# Sampling

Since it is generally impossible to study an entire population (every individual in a country, all college students, every geographic area, etc.), researchers typically rely on sampling to acquire a section of the population to perform an experiment or observational study. It is important that the group selected be representative of the population, and not biased in a systematic manner. For example, a group comprised of the wealthiest individuals in a given area probably would not accurately reflect the opinions of the entire population in that area. For this reason, randomization is typically employed to achieve an unbiased sample. The most common sampling designs are simple random sampling, stratified random sampling, and multistage random sampling.

### Simple Random Sampling

Simple random sampling is the basic sampling technique where we select a group of subjects (a sample) for study from a larger group (a population). Each individual is chosen entirely by chance and each member of the population has an equal chance of being included in the sample. Every possible sample of a given size has the same chance of selection.
(Definition taken from Valerie J. Easton and John H. McColl's Statistics Glossary v1.1)

### Stratified Random Sampling

There may often be factors which divide up the population into sub-populations (groups / strata) and we may expect the measurement of interest to vary among the different sub-populations. This has to be accounted for when we select a sample from the population in order that we obtain a sample that is representative of the population. This is achieved by stratified sampling.

A stratified sample is obtained by taking samples from each stratum or sub-group of a population.

When we sample a population with several strata, we generally require that the proportion of each stratum in the sample should be the same as in the population.

Stratified sampling techniques are generally used when the population is heterogeneous, or dissimilar, where certain homogeneous, or similar, sub-populations can be isolated (strata). Simple random sampling is most appropriate when the entire population from which the sample is taken is homogeneous. Some reasons for using stratified sampling over simple random sampling are:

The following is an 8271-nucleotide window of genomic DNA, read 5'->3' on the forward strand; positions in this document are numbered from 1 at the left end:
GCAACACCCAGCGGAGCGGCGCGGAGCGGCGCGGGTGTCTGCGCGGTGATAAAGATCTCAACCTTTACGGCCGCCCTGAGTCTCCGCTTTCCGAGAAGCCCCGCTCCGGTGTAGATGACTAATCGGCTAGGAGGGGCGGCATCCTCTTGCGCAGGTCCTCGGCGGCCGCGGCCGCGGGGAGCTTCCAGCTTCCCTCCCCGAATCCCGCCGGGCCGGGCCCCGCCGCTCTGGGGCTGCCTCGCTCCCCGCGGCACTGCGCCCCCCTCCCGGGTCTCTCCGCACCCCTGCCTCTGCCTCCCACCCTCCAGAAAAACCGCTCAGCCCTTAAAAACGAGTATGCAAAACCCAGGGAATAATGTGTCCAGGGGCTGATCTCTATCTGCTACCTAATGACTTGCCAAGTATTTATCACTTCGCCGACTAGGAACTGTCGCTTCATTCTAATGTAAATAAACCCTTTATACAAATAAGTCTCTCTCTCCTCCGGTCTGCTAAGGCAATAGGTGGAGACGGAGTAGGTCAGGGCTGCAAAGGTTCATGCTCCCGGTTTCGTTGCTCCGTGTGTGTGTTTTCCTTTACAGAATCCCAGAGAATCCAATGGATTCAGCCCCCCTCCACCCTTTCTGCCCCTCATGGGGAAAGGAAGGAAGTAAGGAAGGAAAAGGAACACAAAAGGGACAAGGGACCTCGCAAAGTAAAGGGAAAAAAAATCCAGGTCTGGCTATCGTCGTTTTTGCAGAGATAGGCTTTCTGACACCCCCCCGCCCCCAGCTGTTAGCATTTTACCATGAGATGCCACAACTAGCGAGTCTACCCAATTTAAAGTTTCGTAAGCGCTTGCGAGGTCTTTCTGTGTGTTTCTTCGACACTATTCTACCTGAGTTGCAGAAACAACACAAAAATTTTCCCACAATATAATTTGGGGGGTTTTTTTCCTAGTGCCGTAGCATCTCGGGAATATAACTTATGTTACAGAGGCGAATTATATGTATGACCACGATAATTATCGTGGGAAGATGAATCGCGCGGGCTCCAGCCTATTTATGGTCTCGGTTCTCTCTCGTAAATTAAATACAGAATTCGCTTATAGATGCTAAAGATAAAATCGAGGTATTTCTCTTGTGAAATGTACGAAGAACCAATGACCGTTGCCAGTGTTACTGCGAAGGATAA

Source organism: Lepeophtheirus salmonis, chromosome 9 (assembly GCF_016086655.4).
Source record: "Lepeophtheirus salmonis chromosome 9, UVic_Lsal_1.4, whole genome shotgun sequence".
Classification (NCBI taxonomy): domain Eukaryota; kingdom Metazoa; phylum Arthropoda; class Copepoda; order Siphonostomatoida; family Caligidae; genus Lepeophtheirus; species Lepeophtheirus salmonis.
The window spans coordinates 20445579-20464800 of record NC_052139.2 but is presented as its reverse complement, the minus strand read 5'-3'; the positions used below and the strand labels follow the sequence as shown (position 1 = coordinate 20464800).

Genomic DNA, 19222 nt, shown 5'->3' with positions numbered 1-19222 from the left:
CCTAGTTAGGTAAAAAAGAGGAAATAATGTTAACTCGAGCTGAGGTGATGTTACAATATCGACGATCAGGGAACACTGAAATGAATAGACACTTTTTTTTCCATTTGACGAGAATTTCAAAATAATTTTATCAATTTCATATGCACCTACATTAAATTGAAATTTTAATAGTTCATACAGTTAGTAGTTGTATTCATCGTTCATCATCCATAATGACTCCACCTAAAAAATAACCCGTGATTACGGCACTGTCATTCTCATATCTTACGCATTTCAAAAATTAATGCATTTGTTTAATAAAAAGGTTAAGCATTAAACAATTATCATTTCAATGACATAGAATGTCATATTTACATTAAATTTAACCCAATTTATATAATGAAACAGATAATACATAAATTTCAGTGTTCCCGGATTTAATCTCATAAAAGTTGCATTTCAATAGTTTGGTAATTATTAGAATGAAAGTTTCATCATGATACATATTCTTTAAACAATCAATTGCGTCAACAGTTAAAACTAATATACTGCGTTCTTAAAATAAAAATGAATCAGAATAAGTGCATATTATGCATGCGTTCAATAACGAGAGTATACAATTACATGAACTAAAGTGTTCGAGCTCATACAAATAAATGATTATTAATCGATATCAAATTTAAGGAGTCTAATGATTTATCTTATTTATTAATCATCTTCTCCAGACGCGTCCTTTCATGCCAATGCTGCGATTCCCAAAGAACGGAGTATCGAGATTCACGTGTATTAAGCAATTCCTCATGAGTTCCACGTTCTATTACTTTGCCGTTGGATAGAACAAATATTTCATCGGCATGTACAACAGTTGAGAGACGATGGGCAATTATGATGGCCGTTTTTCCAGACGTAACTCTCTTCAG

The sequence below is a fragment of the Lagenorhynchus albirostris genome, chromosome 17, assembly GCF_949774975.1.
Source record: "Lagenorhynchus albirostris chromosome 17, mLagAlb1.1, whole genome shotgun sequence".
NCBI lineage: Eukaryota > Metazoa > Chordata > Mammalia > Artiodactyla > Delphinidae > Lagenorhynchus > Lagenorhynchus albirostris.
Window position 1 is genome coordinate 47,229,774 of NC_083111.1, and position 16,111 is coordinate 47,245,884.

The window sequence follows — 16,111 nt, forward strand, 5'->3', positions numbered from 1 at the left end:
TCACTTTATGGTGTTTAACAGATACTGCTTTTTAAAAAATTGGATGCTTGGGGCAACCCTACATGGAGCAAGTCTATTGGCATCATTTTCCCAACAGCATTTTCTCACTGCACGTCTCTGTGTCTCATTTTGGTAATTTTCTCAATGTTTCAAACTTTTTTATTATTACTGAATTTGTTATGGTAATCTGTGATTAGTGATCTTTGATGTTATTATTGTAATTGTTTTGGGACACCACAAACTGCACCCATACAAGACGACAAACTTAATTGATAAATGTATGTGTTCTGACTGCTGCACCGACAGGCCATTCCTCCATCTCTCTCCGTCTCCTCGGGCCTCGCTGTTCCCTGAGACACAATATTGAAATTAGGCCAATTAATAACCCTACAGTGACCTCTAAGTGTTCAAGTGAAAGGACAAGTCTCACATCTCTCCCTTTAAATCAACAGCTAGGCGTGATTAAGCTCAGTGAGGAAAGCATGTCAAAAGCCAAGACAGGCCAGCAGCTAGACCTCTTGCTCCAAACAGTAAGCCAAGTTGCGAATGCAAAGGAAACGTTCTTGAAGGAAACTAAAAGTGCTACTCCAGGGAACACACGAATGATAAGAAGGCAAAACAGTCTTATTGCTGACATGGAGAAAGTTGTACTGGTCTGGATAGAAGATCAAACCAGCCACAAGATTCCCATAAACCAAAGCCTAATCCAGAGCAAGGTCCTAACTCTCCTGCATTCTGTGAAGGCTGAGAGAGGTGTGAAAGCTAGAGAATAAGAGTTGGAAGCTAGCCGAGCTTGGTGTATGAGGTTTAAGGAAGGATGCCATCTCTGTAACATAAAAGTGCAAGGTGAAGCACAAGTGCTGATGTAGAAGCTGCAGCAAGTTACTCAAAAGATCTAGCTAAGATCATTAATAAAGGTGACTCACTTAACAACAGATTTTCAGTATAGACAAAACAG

a) the cost per observation in the survey may be reduced;
b) estimates of the population parameters may be wanted for each sub-population;
c) increased accuracy at given cost.

Example

Suppose a farmer wishes to work out the average milk yield of each cow type in his herd which consists of Ayrshire, Friesian, Galloway and Jersey cows. He could divide up his herd into the four sub-groups and take samples from these.
(Definition and example taken from Valerie J. Easton and John H. McColl's Statistics Glossary v1.1)

### Multistage Random Sampling

A multistage random sample is constructed by taking a series of simple random samples in stages. This type of sampling is often more practical than simple random sampling for studies requiring "on location" analysis, such as door-to-door surveys. In a multistage random sample, a large area, such as a country, is first divided into smaller regions (such as states), and a random sample of these regions is collected. In the second stage, a random sample of smaller areas (such as counties) is taken from within each of the regions chosen in the first stage. Then, in the third stage, a random sample of even smaller areas (such as neighborhoods) is taken from within each of the areas chosen in the second stage. If these areas are sufficiently small for the purposes of the study, then the researcher might stop at the third stage. If not, he or she may continue to sample from the areas chosen in the third stage, etc., until appropriately small areas have been chosen.